During these long January nights, I begin to think about springtime and opportunities to explore the countryside. I have never been a ‘power-walker’: I prefer to ramble, look and possibly learn. There are many things that capture my interest: historic churches, lazy streams, trees, gentle, rolling scenery, village greens and old bridges. And let us not forget the country pub, for a well-earned cheese and onion sandwich and pint of ‘real-ale.’
Peter Yorke (1902-66) is one of the lesser-known composers of British light music. After study at Trinity College, London, he followed a career in the world of dance bands. He worked with several well-known figures including Percival Mackey, Jack Hylton and Henry Hall. He formed the Peter Yorke Concert Orchestra in 1937. In the immediate pre-war years, Yorke also collaborated with film music composer and musical director Louis Levy in several screen projects. Levy typically employed light music composers, including Clive Richardson, Charles Williams and Jack Beaver: it was unusual in those days for screen credits to be given to the writers of the film score.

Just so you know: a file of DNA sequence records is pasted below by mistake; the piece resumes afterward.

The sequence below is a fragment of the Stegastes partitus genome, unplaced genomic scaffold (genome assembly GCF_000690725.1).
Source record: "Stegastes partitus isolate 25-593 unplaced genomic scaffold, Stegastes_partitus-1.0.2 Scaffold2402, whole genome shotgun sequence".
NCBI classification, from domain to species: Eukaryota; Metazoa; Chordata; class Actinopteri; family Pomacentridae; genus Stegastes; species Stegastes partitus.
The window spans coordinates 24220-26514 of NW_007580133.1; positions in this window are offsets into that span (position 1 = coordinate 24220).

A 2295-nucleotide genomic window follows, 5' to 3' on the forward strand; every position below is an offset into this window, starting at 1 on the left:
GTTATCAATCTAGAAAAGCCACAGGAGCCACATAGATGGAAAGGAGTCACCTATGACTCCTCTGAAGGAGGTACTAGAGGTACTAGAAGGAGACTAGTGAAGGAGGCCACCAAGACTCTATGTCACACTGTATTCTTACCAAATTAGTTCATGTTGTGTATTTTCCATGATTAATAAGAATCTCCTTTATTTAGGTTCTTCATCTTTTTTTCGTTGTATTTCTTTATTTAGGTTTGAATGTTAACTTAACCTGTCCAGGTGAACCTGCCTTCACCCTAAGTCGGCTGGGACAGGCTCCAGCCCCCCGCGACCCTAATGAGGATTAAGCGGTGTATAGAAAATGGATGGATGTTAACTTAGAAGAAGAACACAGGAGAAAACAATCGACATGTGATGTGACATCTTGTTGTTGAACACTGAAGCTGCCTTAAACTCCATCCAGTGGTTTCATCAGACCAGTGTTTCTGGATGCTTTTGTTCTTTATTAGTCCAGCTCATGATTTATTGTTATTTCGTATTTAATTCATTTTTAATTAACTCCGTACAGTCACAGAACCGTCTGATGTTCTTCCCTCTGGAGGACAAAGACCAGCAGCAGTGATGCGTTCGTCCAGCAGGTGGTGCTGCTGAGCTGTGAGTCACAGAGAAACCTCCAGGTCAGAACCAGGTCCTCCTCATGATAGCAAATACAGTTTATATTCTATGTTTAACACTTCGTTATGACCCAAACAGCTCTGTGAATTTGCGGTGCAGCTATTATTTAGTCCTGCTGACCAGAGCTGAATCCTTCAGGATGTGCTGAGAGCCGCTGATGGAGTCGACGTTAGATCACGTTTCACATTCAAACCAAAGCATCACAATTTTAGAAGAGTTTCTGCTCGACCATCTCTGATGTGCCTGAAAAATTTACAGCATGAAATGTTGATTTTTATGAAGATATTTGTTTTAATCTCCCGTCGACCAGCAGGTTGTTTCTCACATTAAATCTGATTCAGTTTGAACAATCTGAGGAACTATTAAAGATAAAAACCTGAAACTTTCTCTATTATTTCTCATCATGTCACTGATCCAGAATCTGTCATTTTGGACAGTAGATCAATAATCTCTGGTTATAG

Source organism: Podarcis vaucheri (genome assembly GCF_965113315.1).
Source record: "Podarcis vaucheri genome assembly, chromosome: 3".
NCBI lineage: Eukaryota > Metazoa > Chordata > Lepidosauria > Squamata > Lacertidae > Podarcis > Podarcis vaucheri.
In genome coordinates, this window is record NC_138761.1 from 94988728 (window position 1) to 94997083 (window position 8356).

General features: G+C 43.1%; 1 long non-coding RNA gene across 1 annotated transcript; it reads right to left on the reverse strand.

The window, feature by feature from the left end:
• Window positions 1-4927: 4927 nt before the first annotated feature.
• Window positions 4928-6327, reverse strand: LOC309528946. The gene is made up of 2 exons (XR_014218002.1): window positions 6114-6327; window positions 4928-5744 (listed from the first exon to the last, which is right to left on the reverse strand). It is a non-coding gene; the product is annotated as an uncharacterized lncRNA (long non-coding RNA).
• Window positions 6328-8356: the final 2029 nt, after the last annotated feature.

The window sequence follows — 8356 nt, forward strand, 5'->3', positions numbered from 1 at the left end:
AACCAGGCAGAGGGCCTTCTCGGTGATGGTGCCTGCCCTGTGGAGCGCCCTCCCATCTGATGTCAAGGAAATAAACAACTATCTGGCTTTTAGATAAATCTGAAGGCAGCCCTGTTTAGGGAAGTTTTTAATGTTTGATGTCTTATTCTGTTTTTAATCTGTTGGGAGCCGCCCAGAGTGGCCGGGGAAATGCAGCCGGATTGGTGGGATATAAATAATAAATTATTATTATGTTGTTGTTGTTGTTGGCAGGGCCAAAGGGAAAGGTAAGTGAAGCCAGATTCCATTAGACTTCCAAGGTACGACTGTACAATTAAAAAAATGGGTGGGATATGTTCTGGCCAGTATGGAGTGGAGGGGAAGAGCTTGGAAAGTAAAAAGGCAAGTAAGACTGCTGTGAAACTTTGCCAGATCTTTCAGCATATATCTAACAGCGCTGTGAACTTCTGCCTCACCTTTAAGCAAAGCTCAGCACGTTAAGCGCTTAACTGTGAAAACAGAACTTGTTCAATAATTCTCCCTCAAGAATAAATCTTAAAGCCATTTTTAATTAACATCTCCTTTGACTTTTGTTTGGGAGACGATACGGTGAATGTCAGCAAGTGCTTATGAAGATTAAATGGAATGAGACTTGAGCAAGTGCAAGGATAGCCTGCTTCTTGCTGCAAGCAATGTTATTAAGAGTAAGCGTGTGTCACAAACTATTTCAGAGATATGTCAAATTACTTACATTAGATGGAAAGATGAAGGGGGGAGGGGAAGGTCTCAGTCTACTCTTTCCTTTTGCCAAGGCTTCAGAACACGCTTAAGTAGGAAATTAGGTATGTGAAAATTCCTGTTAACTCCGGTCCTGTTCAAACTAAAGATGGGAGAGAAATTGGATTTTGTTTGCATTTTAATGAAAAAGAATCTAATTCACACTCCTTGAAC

Philip Scowcroft had listed a number of important compositions by Peter Yorke. These include The Shipbuilders Suite composed for a BBC Light Music Festival, a tone poem called Gallions Reach and an Overture: Explorers. Novelties include ‘Lizard in the Lounge', ‘Playful Pelican’, ‘Silks and Satins’ and two of my personal favourites,’ Cocktails by Candlelight’ and ‘Highdays and Holidays.’
‘Quiet Countryside’ opens with several little woodwind figures, before the strings develop a deeply romantic theme. The orchestration is particularly attractive here including a delightful part for harp. The woodwind theme is heard again, before the romantic theme is reprised. It is, in effect a short tone-poem, written in binary form and lasting for just over three minutes. Yet Yorke creates a wonderfully evocative picture of the English countryside. It may well remind the listener of the day when they have explored some sleepy dell, rolling hillside or peaceful wood with their lover. It is reflective music without being melancholy.
To my knowledge there is only a single recording Peter Yorke’s ‘Quiet Countryside’ currently available on CD. The Queen’s Hall Light Orchestra conducted by Sidney Torch. This was originally released in 1948 on the 78rpm record Chappell C341. This was coupled with Robert Busby’s ‘Follow the Sun’. ‘Quiet Countryside’ has subsequently be reissued on Vocalion CDEA 6061 The Queen’s Hall Light Orchestra Volume 1 and Priory GLCD 5145 Scenic Grandeur.